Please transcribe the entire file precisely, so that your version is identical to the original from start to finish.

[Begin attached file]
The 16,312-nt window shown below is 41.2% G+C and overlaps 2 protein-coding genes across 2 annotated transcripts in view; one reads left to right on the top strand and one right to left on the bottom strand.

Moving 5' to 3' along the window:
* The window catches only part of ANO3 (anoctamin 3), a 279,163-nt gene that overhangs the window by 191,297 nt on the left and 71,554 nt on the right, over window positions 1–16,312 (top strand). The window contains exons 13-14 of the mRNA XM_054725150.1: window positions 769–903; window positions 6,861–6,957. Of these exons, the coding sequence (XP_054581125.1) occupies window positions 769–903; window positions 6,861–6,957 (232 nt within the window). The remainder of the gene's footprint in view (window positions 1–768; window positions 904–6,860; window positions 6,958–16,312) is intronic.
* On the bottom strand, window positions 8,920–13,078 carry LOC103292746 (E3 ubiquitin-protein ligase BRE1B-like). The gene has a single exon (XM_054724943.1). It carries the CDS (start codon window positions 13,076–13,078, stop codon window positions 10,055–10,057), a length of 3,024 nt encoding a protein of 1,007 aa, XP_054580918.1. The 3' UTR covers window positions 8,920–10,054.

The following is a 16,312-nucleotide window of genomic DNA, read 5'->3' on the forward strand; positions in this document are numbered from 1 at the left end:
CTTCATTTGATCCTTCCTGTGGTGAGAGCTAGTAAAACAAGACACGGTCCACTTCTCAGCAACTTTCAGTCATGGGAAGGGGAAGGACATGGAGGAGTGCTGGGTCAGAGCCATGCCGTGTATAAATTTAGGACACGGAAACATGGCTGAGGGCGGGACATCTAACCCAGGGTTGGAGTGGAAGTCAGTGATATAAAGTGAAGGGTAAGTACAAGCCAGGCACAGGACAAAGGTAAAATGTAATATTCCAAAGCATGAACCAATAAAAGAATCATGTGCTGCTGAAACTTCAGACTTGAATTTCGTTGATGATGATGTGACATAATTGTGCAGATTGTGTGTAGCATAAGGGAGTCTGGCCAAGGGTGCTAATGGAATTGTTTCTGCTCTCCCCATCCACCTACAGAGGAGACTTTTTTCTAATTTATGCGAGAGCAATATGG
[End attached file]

The 16,312-nt window shown below is 41.2% G+C and overlaps 2 protein-coding genes across 2 annotated transcripts in view; one reads left to right on the top strand and one right to left on the bottom strand.

Moving 5' to 3' along the window:
* The window catches only part of ANO3 (anoctamin 3), a 279,163-nt gene that overhangs the window by 191,297 nt on the left and 71,554 nt on the right, over window positions 1–16,312 (top strand). The window contains exons 13-14 of the mRNA XM_054725150.1: window positions 769–903; window positions 6,861–6,957. Of these exons, the coding sequence (XP_054581125.1) occupies window positions 769–903; window positions 6,861–6,957 (232 nt within the window). The remainder of the gene's footprint in view (window positions 1–768; window positions 904–6,860; window positions 6,958–16,312) is intronic.
* On the bottom strand, window positions 8,920–13,078 carry LOC103292746 (E3 ubiquitin-protein ligase BRE1B-like). The gene has a single exon (XM_054724943.1). It carries the CDS (start codon window positions 13,076–13,078, stop codon window positions 10,055–10,057), a length of 3,024 nt encoding a protein of 1,007 aa, XP_054580918.1. The 3' UTR covers window positions 8,920–10,054.

The following is a 16,312-nucleotide window of genomic DNA, read 5'->3' on the forward strand; positions in this document are numbered from 1 at the left end:
CTTCATTTGATCCTTCCTGTGGTGAGAGCTAGTAAAACAAGACACGGTCCACTTCTCAGCAACTTTCAGTCATGGGAAGGGGAAGGACATGGAGGAGTGCTGGGTCAGAGCCATGCCGTGTATAAATTTAGGACACGGAAACATGGCTGAGGGCGGGACATCTAACCCAGGGTTGGAGTGGAAGTCAGTGATATAAAGTGAAGGGTAAGTACAAGCCAGGCACAGGACAAAGGTAAAATGTAATATTCCAAAGCATGAACCAATAAAAGAATCATGTGCTGCTGAAACTTCAGACTTGAATTTCGTTGATGATGATGTGACATAATTGTGCAGATTGTGTGTAGCATAAGGGAGTCTGGCCAAGGGTGCTAATGGAATTGTTTCTGCTCTCCCCATCCACCTACAGAGGAGACTTTTTTCTAATTTATGCGAGAGCAATATGG